Facts, Not Fiction

 
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    Yes, there was a person kneeling by the track getting the 440, 880, and 1,320 yard splits during the mile run at Sunday's Pre Classic.
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    Quote Originally Posted by DrJay View Post
    Would someone please chloroform Craig Masback before the next DL meet? Droning on about the rabbits and other furries that Laura Muir had as childhood pets as a very good 1500 was actually under way and getting pretty wound up.
    Yes, he is horrible. For the overseas DL meets, NBC has been using Paul Swangard, Ato and Josh Cox, who is quite knowledgeable if not very polished. But on domestic meets, they "regress" to using this guy Leigh, Ato, Sanya and Craig, with Lewis Johnson on the field to ask each winner (or American 2nd placer), "What does this victory mean to you", "How were you able to .....".

    Masback doesn't understand that the first lap of the steeple has no water jump and only 3 hurdles, so it's going to be faster than the rest of the laps. The steeple needs to be understood as seven laps with 28 hurdles and 7 water jumps, plus an initial segment with no jumps tacked on to make it 3000 meters; this segment is around 227 meters if the water jump is inside, about 64 meters for an outside-water-jump course. The only good way to judge the pace of a steeple is to take a time the first time they pass the finish line, and then the next seven laps are all the same. After they've completed the first full lap (from the finish line, with all the jumps), the projected time is (that lap * 7) + initial segment. With a standard setup and an interior water jump, the laps are 396.084 meters; with an outside WJ, 419.407 meters. Yes, it IS rocket science >:-).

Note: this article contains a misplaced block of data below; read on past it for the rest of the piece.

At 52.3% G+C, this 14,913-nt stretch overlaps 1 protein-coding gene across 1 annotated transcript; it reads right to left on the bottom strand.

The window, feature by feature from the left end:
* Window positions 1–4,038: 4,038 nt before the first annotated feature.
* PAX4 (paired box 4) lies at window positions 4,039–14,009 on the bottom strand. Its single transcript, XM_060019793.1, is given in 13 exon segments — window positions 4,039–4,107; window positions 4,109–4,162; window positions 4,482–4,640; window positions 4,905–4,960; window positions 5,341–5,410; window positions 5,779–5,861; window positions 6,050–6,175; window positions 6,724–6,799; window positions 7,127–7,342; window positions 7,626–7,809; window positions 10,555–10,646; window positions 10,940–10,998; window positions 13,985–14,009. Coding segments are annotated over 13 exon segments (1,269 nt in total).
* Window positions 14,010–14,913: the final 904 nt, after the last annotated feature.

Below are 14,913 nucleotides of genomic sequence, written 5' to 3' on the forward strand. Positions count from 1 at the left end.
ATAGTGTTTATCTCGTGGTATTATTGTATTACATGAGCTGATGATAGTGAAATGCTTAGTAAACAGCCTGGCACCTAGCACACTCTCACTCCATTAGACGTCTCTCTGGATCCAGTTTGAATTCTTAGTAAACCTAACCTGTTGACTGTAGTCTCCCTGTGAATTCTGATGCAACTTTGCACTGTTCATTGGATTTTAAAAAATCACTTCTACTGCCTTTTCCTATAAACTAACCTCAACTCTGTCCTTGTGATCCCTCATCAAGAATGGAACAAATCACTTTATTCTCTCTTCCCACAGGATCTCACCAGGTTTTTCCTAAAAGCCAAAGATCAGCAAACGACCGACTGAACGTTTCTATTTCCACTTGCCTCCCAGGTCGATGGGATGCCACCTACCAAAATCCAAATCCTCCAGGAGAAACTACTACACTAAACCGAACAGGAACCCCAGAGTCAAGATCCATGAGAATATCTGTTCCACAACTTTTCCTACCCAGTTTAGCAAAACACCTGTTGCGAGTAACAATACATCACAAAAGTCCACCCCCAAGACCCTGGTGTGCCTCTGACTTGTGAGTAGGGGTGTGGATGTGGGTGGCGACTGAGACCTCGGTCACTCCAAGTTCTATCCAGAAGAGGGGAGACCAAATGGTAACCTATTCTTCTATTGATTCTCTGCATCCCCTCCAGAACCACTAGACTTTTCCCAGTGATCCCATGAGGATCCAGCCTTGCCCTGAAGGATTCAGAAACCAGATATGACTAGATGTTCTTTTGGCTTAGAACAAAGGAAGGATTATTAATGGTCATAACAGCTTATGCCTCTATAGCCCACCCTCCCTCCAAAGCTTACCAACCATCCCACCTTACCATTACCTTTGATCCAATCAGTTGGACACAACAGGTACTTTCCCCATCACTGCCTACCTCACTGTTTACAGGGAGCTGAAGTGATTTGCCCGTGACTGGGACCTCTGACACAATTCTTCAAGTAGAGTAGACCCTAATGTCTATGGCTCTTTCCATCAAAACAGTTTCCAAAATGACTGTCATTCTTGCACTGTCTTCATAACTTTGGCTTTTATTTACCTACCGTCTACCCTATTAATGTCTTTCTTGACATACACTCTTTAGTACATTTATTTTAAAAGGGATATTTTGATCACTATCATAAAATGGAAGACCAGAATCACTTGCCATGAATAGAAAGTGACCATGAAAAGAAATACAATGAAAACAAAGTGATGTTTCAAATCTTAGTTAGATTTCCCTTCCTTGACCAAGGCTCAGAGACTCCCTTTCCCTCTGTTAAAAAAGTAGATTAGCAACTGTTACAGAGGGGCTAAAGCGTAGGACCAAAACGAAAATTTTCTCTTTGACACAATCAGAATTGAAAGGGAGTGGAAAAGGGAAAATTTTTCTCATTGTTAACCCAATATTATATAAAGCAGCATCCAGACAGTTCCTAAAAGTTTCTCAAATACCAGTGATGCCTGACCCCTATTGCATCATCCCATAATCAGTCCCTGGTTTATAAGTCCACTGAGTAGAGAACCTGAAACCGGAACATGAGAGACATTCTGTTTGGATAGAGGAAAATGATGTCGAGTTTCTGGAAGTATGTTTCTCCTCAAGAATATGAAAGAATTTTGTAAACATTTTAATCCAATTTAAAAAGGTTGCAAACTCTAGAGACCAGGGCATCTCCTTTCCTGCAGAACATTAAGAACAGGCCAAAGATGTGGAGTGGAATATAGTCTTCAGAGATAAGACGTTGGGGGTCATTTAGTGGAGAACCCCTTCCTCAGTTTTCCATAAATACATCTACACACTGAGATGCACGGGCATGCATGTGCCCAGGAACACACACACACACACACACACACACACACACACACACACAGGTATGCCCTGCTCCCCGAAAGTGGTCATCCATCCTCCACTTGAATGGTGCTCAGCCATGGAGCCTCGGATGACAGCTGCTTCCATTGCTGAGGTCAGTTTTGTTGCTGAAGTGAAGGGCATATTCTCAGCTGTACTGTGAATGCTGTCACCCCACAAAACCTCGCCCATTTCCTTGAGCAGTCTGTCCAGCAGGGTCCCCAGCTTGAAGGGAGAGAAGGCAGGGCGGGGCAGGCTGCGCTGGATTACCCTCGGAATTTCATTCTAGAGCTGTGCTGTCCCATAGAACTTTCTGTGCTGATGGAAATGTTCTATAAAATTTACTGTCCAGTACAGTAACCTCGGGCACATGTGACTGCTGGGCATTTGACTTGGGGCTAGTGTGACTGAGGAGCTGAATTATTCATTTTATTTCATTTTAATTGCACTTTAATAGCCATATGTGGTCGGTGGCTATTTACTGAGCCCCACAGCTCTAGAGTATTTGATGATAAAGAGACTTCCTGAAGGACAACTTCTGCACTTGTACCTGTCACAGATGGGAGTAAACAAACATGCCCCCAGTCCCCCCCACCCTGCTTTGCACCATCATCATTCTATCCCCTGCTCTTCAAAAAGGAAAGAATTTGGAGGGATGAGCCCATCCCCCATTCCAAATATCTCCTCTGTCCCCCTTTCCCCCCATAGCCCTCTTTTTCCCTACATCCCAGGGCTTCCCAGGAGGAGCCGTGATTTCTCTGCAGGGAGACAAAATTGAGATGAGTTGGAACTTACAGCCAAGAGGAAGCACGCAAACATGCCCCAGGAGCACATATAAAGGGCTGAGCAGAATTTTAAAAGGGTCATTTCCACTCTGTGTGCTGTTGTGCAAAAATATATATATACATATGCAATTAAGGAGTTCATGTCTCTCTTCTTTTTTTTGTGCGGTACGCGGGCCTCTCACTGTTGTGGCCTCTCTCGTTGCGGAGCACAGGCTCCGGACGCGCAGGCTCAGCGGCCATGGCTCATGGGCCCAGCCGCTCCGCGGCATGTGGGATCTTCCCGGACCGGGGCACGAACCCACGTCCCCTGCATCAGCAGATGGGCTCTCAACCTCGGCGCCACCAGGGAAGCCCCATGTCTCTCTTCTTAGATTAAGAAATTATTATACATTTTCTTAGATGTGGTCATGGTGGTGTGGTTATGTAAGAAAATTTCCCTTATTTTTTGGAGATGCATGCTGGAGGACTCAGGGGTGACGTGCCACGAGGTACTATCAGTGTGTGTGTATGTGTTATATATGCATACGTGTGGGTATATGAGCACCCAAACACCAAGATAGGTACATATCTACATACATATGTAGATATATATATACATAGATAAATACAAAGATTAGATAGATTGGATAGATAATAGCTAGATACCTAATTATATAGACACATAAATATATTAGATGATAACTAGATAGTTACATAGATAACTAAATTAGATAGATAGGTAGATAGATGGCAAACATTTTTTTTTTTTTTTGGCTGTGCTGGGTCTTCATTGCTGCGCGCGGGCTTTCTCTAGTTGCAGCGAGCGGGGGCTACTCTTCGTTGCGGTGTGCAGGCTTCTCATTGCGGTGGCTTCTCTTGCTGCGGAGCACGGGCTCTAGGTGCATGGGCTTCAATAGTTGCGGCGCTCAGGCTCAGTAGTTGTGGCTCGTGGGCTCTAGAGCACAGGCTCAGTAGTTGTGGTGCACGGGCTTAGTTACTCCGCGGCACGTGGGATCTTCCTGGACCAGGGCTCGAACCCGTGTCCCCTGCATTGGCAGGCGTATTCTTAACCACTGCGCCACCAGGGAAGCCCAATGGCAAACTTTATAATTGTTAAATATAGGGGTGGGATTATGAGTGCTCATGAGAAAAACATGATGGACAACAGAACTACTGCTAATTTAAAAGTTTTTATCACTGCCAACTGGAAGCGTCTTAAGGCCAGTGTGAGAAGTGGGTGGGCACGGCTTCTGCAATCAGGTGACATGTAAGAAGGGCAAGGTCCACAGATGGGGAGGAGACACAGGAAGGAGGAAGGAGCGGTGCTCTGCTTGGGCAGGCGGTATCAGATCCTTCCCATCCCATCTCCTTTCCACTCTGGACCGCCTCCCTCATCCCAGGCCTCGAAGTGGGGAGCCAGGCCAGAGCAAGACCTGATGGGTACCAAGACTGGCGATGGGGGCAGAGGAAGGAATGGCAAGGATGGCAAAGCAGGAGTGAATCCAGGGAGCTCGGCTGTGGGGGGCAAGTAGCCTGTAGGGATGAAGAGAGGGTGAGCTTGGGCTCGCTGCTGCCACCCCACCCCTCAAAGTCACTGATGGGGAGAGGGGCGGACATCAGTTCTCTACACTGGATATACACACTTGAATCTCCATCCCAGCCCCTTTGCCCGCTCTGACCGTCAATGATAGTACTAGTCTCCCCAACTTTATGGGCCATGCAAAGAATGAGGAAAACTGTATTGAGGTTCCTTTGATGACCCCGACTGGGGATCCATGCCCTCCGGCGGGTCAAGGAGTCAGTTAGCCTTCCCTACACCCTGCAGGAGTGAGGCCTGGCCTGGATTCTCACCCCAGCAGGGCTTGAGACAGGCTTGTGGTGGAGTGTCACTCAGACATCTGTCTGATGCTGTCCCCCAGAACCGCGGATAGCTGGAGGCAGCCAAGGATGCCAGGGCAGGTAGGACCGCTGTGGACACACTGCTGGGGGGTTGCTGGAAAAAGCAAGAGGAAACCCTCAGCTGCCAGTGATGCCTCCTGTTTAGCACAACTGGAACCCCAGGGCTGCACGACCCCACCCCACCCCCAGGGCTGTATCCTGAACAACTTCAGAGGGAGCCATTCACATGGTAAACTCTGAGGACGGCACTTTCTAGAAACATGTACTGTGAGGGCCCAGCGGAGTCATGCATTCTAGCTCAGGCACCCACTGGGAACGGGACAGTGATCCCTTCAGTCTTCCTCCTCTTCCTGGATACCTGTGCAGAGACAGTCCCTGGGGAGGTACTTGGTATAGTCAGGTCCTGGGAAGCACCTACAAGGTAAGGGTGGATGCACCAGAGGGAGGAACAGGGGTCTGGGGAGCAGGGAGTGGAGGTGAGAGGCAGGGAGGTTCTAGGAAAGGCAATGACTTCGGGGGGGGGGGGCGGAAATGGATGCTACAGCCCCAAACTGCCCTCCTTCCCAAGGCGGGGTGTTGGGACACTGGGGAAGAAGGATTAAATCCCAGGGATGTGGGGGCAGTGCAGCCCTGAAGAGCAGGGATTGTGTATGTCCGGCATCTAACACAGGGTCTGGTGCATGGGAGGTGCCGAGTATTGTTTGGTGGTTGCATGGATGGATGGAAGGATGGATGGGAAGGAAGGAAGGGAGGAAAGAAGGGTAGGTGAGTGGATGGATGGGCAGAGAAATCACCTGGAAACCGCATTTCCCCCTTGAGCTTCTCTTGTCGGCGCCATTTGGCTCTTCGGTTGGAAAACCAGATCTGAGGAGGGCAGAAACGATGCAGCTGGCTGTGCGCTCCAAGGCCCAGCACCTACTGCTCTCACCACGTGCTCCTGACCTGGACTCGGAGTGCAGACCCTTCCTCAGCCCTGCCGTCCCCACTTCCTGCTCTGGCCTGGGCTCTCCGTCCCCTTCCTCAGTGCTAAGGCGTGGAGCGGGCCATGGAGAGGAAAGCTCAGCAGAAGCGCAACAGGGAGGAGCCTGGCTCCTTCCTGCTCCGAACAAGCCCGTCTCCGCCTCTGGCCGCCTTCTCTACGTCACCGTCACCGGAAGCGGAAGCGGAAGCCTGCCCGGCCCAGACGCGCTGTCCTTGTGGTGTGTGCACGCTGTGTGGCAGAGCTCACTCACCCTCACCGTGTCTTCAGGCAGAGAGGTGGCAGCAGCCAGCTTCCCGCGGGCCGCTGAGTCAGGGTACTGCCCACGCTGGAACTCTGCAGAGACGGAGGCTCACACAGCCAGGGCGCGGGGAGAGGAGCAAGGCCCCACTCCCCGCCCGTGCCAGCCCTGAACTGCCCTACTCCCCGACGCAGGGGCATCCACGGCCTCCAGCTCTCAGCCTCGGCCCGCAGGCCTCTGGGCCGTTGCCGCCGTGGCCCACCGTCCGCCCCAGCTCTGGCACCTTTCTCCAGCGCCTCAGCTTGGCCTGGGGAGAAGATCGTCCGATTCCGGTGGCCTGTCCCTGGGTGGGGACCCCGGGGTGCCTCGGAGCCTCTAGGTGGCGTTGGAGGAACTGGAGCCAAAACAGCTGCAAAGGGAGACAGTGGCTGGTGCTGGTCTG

Cheers,
    Alan Shank
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    I was a bit distracted by excessive teeth-sucking on the NBC Gold commentary. I'm sure it's unintentional, but it brought to mind the ancient David Jason comedy Sharp Intake of Breath.
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    Quote Originally Posted by Alan Shank View Post
    ...

    Masback doesn't understand that the first lap of the steeple has no water jump and only 3 hurdles, so it's going to be faster than the rest of the laps. The steeple needs to be understood as seven laps with 28 hurdles and 7 water jumps, plus an initial segment with no jumps tacked on to make it 3000 meters; this segment is around 227 meters if the water jump is inside, about 64 meters for an outside-water-jump course. The only good way to judge the pace of a steeple is to take a time the first time they pass the finish line, and then the next seven laps are all the same. After they've completed the first full lap (from the finish line, with all the jumps), the projected time is (that lap * 7) + initial segment. With a standard setup and an interior water jump, the laps are 396.084 meters; with an outside WJ, 419.407 meters. Yes, it IS rocket science >:-).
    Cheers,
    Alan Shank
    I always look for kilometre splits in the Steeple (I prefer them) but they're not often provided on-screen except for at the DL meetings and occasional others. Fortunately, I've got pretty good at judging them by eye - for an inside water jump, the 1km split is ~20m before the finish line (on the appropriate lap) and the 2km split is ~10m before the 200m mark (on the appropriate lap). If the camera shot is too tight to judge where the lines are then I do an approximate subtraction based on their time over the line and the rough pace they're running (for example, for international or good collegiate men & women the 1km split is 3-4 seconds before the finish line).